Though he acknowledged that the public does not generally receive access to unfiled discovery documents, Sabatino said the July 2000 protective order drafted by the parties was too broad. He cited New Jersey Rule 4:10-3, which says that protective orders should be entered only for “good cause.”
Unless modified, the protective order “would afford Goodyear protection beyond what it deserves,” Sabatino determined.
The documents remained confidential pending Goodyear’s appeal, however. More than a year later, in September 2003, a New Jersey intermediate appeals court issued its decision: every page of the 31 documents should remain confidential.
Further Debate Needed
In what was perhaps the last chance for members of the public to gain access to the Goodyear documents, the New Jersey Supreme Court sided with the court of appeals, ruling that the public has no right of access to discovery materials. The court found that Rule 4:10-3, which says protective orders must be based upon good cause, is merely “a procedural device by which documents, otherwise accessible, can be protected.”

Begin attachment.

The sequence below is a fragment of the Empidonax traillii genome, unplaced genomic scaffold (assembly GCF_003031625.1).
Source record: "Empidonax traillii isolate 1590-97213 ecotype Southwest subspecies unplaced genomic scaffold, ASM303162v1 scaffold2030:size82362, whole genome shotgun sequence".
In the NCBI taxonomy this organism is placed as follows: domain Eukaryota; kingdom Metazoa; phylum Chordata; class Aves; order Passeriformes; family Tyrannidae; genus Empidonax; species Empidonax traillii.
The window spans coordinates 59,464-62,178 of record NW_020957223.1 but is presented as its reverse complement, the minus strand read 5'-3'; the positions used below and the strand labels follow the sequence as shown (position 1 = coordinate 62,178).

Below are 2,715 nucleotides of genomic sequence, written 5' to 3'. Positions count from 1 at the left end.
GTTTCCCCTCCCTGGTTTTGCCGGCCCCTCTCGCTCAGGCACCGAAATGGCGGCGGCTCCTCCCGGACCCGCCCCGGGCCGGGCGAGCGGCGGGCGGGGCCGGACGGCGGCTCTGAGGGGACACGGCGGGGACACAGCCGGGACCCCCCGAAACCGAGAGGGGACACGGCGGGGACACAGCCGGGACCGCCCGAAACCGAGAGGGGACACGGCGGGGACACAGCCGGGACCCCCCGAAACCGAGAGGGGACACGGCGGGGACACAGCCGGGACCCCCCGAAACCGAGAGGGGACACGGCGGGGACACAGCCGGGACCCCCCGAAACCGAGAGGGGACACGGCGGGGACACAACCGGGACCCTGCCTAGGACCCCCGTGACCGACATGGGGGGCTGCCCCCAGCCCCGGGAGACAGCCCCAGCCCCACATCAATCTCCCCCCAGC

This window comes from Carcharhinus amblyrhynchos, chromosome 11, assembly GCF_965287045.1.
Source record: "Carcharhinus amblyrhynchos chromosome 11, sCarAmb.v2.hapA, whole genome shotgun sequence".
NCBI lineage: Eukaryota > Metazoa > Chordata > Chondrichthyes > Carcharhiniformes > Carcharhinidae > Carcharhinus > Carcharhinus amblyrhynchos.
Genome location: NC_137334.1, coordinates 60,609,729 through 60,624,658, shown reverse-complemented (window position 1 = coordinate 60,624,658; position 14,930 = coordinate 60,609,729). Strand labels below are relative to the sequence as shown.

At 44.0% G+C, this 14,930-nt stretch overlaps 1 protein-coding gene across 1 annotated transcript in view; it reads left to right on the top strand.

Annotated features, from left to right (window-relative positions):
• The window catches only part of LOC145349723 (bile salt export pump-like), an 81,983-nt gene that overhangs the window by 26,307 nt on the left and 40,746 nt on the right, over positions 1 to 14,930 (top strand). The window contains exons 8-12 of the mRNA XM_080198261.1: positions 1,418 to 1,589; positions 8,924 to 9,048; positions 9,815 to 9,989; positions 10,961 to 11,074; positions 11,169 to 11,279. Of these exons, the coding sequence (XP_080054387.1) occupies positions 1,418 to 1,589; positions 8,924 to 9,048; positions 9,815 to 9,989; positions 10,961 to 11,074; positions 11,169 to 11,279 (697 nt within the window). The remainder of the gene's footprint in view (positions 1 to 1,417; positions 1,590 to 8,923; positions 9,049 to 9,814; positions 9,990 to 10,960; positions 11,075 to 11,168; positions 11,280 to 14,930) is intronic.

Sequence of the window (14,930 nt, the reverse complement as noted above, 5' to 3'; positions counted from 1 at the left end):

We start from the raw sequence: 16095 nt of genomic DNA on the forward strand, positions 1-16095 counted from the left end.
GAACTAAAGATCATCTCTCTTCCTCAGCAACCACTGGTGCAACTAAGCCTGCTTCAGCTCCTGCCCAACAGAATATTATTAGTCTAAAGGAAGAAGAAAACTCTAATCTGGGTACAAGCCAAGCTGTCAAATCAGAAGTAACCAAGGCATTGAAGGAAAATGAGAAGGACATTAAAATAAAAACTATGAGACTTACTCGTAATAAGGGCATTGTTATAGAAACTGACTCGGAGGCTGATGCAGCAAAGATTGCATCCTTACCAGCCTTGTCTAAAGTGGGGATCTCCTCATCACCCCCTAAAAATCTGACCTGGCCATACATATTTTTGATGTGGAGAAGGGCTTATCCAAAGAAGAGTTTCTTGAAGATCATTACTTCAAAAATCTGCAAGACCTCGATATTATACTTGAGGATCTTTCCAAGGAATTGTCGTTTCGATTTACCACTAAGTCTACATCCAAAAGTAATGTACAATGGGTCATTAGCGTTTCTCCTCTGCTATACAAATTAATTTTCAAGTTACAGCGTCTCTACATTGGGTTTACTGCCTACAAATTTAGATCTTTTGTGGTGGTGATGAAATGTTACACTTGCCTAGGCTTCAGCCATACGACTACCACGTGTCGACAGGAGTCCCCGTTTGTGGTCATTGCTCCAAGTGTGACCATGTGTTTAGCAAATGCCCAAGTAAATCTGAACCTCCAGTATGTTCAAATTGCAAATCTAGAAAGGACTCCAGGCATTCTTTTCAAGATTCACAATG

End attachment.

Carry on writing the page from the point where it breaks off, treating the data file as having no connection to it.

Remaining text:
CARS’s attorney, Rebecca Epstein of Trial Lawyers for Public Justice, disputes that characterization.
“Parties must prove ‘good cause’ [under Rule 4:10-3] to justify secrecy over discovery,” Epstein said. “And the public has the right to hold parties to that standard since it is injured when information is wrongfully withheld.”
CARS, she said, was “simply asking the justices to enforce already existing law.”